Pterosaur-inspired aircraft makes sharper turns

Physorg.com - (PhysOrg.com) -- By morphing and repositioning a small aircraft's vertical tail to resemble the cranial crest of a pterosaur, researchers have shown that the aircraft's turn radius can be reduced by 14%. The ability to make sharper turns is especially important for small aircraft that operate in urban environments and in the presence of obstacles.

(PhysOrg.com) -- By morphing and repositioning a small aircraft's vertical tail to resemble the cranial crest of a pterosaur, researchers have shown that the aircraft's turn radius can be reduced by 14%. The ability to make sharper turns is especially important for small aircraft that operate in urban environments and in the presence of obstacles.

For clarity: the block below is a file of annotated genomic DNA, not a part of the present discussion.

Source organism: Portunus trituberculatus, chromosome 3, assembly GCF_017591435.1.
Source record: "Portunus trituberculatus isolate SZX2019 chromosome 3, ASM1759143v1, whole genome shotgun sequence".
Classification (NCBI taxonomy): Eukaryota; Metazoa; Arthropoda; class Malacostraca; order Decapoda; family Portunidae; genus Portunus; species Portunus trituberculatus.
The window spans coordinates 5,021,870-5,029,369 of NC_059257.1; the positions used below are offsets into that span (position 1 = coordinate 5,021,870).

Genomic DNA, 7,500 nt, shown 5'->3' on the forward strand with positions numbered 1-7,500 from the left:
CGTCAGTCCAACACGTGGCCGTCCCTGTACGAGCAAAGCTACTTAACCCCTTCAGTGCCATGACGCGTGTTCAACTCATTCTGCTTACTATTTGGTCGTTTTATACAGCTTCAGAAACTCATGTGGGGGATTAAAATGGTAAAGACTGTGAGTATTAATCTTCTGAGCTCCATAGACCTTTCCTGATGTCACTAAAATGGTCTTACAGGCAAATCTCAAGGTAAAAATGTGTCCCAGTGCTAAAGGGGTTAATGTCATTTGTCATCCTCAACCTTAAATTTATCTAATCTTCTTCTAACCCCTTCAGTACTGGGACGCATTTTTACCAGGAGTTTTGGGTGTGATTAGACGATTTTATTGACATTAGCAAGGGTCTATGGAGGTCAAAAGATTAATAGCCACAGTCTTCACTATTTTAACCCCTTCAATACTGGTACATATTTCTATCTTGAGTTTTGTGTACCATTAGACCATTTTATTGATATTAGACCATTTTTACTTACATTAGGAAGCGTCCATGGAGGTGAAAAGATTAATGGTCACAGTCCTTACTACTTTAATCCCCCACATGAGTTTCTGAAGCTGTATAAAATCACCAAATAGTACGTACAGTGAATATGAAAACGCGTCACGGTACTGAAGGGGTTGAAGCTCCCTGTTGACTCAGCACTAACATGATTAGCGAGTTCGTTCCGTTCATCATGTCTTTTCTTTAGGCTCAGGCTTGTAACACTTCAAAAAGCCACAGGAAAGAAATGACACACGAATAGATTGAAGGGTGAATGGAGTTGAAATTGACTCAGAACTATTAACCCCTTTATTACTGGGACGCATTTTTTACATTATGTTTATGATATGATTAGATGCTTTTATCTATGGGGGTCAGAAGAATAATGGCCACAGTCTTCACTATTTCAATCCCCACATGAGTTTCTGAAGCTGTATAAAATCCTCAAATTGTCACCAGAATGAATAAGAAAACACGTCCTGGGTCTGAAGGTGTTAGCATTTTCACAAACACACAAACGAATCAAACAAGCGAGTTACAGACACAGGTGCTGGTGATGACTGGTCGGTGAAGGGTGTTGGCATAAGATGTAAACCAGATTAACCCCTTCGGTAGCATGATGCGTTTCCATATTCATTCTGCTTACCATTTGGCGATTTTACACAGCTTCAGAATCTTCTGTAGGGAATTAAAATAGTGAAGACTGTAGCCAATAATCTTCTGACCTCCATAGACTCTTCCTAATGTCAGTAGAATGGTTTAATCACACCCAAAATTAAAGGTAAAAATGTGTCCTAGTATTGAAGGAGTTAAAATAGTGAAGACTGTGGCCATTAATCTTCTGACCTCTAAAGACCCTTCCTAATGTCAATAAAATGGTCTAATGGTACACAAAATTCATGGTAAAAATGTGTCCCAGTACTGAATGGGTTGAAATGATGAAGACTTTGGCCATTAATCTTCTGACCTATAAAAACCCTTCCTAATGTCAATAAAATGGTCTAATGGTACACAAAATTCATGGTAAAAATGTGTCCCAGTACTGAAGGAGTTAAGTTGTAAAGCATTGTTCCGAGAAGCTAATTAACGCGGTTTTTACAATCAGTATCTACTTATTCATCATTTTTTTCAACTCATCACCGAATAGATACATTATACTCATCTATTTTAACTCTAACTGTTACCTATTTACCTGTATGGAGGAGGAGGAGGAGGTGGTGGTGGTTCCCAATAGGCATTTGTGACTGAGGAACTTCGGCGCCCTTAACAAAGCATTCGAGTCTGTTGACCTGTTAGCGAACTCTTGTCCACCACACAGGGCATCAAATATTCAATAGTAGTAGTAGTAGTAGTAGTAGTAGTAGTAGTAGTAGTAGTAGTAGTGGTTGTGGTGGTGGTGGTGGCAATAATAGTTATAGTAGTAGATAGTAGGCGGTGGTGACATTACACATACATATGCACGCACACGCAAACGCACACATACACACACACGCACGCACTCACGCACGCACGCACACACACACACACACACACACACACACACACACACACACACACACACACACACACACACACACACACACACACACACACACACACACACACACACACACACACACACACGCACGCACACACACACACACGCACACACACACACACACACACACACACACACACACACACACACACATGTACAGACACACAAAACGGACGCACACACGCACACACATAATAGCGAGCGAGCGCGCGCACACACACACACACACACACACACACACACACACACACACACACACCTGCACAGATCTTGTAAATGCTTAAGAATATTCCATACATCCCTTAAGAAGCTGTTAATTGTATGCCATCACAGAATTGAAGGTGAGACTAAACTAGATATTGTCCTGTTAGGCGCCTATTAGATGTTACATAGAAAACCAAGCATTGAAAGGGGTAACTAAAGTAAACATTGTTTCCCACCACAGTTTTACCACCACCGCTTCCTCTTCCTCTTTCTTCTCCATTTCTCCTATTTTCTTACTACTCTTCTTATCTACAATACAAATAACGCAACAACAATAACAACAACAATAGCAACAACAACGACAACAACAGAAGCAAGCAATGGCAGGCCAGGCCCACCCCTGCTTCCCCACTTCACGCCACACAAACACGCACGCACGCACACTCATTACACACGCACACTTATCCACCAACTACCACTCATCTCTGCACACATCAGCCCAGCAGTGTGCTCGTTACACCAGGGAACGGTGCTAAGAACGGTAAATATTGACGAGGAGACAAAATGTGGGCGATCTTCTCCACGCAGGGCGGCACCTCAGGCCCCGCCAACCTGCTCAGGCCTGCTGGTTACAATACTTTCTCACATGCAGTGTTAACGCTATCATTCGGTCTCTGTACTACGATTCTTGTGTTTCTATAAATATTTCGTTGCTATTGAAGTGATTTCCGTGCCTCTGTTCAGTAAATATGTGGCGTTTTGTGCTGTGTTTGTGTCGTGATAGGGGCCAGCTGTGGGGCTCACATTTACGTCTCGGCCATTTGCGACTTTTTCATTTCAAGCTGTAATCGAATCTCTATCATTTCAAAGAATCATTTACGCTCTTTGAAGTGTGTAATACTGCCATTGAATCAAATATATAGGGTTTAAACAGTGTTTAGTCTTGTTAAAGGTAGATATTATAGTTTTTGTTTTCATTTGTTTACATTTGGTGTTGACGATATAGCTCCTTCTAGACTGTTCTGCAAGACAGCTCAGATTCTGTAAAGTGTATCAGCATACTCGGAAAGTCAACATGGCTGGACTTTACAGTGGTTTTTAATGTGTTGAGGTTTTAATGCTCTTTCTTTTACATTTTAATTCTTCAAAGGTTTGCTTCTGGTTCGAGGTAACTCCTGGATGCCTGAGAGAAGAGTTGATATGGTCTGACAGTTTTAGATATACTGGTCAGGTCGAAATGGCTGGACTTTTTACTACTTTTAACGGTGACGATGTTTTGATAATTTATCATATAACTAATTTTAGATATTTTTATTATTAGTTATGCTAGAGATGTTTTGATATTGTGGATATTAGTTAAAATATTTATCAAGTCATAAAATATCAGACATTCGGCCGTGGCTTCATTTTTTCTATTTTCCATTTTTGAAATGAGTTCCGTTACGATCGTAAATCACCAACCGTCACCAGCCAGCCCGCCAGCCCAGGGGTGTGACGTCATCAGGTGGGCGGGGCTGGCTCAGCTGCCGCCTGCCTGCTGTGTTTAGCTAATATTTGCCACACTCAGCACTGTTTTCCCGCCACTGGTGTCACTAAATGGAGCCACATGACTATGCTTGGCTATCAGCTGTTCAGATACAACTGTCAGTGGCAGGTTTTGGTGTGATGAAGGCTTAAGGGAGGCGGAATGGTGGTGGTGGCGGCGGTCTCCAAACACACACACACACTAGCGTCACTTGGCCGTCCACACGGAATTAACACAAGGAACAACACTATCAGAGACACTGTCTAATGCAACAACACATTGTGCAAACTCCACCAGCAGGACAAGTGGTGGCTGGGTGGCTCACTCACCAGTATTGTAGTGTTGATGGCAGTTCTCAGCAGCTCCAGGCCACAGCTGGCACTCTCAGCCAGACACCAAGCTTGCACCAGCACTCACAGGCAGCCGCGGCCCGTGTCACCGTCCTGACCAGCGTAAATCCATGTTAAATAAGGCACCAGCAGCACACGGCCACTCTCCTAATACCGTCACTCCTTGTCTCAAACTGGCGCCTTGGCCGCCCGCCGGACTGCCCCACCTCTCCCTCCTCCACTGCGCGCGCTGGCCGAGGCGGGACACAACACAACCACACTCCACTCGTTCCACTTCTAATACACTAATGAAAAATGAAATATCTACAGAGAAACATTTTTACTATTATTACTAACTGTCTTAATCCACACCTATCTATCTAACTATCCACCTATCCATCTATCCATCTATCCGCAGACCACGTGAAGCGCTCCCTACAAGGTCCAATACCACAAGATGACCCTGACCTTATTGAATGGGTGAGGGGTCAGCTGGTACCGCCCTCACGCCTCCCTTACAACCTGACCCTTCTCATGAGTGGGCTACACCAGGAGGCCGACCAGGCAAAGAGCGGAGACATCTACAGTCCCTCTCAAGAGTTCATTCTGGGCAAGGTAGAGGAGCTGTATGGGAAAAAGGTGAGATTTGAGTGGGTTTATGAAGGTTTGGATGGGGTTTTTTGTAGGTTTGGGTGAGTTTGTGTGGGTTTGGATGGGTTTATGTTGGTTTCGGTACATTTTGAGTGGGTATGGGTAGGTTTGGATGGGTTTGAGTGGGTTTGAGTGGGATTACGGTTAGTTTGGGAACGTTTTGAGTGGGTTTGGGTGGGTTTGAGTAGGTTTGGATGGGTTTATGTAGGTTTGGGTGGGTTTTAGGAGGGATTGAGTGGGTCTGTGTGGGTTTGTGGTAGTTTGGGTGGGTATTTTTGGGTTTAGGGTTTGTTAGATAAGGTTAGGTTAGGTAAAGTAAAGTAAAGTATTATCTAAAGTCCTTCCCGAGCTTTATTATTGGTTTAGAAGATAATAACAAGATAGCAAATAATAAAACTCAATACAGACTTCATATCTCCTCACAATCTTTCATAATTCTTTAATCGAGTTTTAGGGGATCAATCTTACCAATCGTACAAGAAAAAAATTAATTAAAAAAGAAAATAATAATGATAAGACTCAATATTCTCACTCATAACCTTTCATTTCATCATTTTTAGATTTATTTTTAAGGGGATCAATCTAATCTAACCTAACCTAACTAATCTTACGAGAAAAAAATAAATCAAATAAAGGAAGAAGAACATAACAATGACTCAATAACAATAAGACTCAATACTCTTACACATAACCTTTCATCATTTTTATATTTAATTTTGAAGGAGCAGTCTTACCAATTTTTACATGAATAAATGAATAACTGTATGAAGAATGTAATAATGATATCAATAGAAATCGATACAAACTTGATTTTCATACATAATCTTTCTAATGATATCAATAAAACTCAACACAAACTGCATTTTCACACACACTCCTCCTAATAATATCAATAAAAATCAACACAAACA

The team of researchers, Brian Roberts and Rick Lind from the University of Florida, along with Sankar Chatterjee from Texas Tech University, has published the study on the pterosaur-inspired aircraft in a recent issue of Bioinspiration & Biomimetics.

Although birds and bats are the only tetrapods that are currently capable of powered flight, the first vertebrates to achieve flight were . These flying reptiles (not technically dinosaurs) appeared about 225 million years ago and became extinct along with the dinosaurs about 65 million years ago. For those 160 million years, pterosaurs ranging in size from 12 grams to 70 kilograms roamed the skies. One thing they all likely had in common was a large, plate-like cranial on the tops of their heads.

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